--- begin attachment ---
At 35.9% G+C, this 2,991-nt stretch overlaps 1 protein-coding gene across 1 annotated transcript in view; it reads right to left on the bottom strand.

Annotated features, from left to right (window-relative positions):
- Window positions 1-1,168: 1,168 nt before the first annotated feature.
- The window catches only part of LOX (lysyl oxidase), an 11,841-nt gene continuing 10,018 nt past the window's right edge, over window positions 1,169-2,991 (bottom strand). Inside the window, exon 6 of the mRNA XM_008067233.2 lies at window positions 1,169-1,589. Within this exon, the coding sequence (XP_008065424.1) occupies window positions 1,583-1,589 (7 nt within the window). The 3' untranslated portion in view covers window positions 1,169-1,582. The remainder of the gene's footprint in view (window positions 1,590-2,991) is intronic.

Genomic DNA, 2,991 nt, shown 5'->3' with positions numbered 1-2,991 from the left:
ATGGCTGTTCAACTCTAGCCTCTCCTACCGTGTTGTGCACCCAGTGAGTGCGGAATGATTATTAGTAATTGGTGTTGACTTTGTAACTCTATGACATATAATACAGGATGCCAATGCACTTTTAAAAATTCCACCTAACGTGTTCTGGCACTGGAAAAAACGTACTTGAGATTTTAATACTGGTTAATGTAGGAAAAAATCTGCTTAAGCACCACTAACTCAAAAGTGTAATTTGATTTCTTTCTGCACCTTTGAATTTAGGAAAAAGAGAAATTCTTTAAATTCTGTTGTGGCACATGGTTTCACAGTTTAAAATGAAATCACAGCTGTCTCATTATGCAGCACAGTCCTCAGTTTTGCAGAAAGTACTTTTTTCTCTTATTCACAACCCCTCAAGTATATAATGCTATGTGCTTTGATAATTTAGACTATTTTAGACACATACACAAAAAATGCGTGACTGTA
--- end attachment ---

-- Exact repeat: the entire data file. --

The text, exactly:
At 35.9% G+C, this 2,991-nt stretch overlaps 1 protein-coding gene across 1 annotated transcript in view; it reads right to left on the bottom strand.

Annotated features, from left to right (window-relative positions):
- Window positions 1-1,168: 1,168 nt before the first annotated feature.
- The window catches only part of LOX (lysyl oxidase), an 11,841-nt gene continuing 10,018 nt past the window's right edge, over window positions 1,169-2,991 (bottom strand). Inside the window, exon 6 of the mRNA XM_008067233.2 lies at window positions 1,169-1,589. Within this exon, the coding sequence (XP_008065424.1) occupies window positions 1,583-1,589 (7 nt within the window). The 3' untranslated portion in view covers window positions 1,169-1,582. The remainder of the gene's footprint in view (window positions 1,590-2,991) is intronic.

Genomic DNA, 2,991 nt, shown 5'->3' with positions numbered 1-2,991 from the left:
ATGGCTGTTCAACTCTAGCCTCTCCTACCGTGTTGTGCACCCAGTGAGTGCGGAATGATTATTAGTAATTGGTGTTGACTTTGTAACTCTATGACATATAATACAGGATGCCAATGCACTTTTAAAAATTCCACCTAACGTGTTCTGGCACTGGAAAAAACGTACTTGAGATTTTAATACTGGTTAATGTAGGAAAAAATCTGCTTAAGCACCACTAACTCAAAAGTGTAATTTGATTTCTTTCTGCACCTTTGAATTTAGGAAAAAGAGAAATTCTTTAAATTCTGTTGTGGCACATGGTTTCACAGTTTAAAATGAAATCACAGCTGTCTCATTATGCAGCACAGTCCTCAGTTTTGCAGAAAGTACTTTTTTCTCTTATTCACAACCCCTCAAGTATATAATGCTATGTGCTTTGATAATTTAGACTATTTTAGACACATACACAAAAAATGCGTGACTGTA